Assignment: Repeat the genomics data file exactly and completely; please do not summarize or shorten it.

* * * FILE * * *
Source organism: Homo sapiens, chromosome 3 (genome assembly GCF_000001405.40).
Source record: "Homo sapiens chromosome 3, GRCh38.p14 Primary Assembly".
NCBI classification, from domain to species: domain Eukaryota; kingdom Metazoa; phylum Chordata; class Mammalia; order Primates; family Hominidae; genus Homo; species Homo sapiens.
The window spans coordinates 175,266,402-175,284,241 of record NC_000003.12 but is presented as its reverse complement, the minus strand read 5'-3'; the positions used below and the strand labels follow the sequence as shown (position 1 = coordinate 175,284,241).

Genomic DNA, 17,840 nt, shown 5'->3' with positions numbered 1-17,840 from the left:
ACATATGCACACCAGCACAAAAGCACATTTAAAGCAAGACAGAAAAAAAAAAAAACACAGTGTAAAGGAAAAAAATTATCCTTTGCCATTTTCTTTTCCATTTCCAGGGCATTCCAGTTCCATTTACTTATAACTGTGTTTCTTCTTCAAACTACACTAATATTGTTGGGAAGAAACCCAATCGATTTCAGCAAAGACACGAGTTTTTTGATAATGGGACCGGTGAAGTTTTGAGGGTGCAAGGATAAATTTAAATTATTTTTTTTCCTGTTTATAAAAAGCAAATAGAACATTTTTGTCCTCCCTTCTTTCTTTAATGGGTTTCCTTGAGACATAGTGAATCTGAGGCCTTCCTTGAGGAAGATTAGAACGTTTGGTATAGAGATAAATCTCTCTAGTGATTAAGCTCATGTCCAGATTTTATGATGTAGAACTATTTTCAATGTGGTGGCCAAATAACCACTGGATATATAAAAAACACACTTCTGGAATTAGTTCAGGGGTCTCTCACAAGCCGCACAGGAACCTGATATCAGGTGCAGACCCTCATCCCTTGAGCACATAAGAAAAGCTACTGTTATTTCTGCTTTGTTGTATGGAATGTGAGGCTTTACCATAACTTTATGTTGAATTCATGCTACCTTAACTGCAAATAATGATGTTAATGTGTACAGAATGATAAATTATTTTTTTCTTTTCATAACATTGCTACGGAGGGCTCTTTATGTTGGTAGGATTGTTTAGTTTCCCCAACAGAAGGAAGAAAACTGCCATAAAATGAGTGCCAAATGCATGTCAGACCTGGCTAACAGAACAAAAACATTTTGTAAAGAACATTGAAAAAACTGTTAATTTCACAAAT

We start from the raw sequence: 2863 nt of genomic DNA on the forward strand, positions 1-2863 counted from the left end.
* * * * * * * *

Source organism: Homo sapiens, chromosome 3 (genome assembly GCF_000001405.40).
Source record: "Homo sapiens chromosome 3, GRCh38.p14 Primary Assembly".
NCBI classification, from domain to species: domain Eukaryota; kingdom Metazoa; phylum Chordata; class Mammalia; order Primates; family Hominidae; genus Homo; species Homo sapiens.
The window spans coordinates 175,266,402-175,284,241 of record NC_000003.12 but is presented as its reverse complement, the minus strand read 5'-3'; the positions used below and the strand labels follow the sequence as shown (position 1 = coordinate 175,284,241).

Genomic DNA, 17,840 nt, shown 5'->3' with positions numbered 1-17,840 from the left:
ACATATGCACACCAGCACAAAAGCACATTTAAAGCAAGACAGAAAAAAAAAAAAACACAGTGTAAAGGAAAAAAATTATCCTTTGCCATTTTCTTTTCCATTTCCAGGGCATTCCAGTTCCATTTACTTATAACTGTGTTTCTTCTTCAAACTACACTAATATTGTTGGGAAGAAACCCAATCGATTTCAGCAAAGACACGAGTTTTTTGATAATGGGACCGGTGAAGTTTTGAGGGTGCAAGGATAAATTTAAATTATTTTTTTTCCTGTTTATAAAAAGCAAATAGAACATTTTTGTCCTCCCTTCTTTCTTTAATGGGTTTCCTTGAGACATAGTGAATCTGAGGCCTTCCTTGAGGAAGATTAGAACGTTTGGTATAGAGATAAATCTCTCTAGTGATTAAGCTCATGTCCAGATTTTATGATGTAGAACTATTTTCAATGTGGTGGCCAAATAACCACTGGATATATAAAAAACACACTTCTGGAATTAGTTCAGGGGTCTCTCACAAGCCGCACAGGAACCTGATATCAGGTGCAGACCCTCATCCCTTGAGCACATAAGAAAAGCTACTGTTATTTCTGCTTTGTTGTATGGAATGTGAGGCTTTACCATAACTTTATGTTGAATTCATGCTACCTTAACTGCAAATAATGATGTTAATGTGTACAGAATGATAAATTATTTTTTTCTTTTCATAACATTGCTACGGAGGGCTCTTTATGTTGGTAGGATTGTTTAGTTTCCCCAACAGAAGGAAGAAAACTGCCATAAAATGAGTGCCAAATGCATGTCAGACCTGGCTAACAGAACAAAAACATTTTGTAAAGAACATTGAAAAAACTGTTAATTTCACAAAT

We start from the raw sequence: 2863 nt of genomic DNA on the forward strand, positions 1-2863 counted from the left end.